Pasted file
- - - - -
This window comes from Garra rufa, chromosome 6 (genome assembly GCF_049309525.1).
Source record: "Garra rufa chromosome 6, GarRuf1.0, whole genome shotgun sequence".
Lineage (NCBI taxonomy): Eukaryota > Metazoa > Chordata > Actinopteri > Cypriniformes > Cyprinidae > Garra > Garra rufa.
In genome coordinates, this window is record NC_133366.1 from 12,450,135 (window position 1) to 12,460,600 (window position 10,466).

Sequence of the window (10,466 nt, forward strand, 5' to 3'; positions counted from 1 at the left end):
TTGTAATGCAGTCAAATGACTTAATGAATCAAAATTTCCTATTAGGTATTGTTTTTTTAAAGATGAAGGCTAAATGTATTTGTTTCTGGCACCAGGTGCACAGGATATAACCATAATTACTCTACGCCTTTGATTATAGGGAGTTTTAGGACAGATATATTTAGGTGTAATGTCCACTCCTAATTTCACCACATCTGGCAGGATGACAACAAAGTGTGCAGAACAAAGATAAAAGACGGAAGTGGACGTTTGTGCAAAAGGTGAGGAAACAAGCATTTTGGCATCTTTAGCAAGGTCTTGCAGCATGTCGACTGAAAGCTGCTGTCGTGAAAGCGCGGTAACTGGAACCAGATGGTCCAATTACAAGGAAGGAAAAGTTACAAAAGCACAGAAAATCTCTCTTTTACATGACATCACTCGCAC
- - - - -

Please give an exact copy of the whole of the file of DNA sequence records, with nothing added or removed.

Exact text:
This window comes from Garra rufa, chromosome 6 (genome assembly GCF_049309525.1).
Source record: "Garra rufa chromosome 6, GarRuf1.0, whole genome shotgun sequence".
Lineage (NCBI taxonomy): Eukaryota > Metazoa > Chordata > Actinopteri > Cypriniformes > Cyprinidae > Garra > Garra rufa.
In genome coordinates, this window is record NC_133366.1 from 12,450,135 (window position 1) to 12,460,600 (window position 10,466).

Sequence of the window (10,466 nt, forward strand, 5' to 3'; positions counted from 1 at the left end):
TTGTAATGCAGTCAAATGACTTAATGAATCAAAATTTCCTATTAGGTATTGTTTTTTTAAAGATGAAGGCTAAATGTATTTGTTTCTGGCACCAGGTGCACAGGATATAACCATAATTACTCTACGCCTTTGATTATAGGGAGTTTTAGGACAGATATATTTAGGTGTAATGTCCACTCCTAATTTCACCACATCTGGCAGGATGACAACAAAGTGTGCAGAACAAAGATAAAAGACGGAAGTGGACGTTTGTGCAAAAGGTGAGGAAACAAGCATTTTGGCATCTTTAGCAAGGTCTTGCAGCATGTCGACTGAAAGCTGCTGTCGTGAAAGCGCGGTAACTGGAACCAGATGGTCCAATTACAAGGAAGGAAAAGTTACAAAAGCACAGAAAATCTCTCTTTTACATGACATCACTCGCAC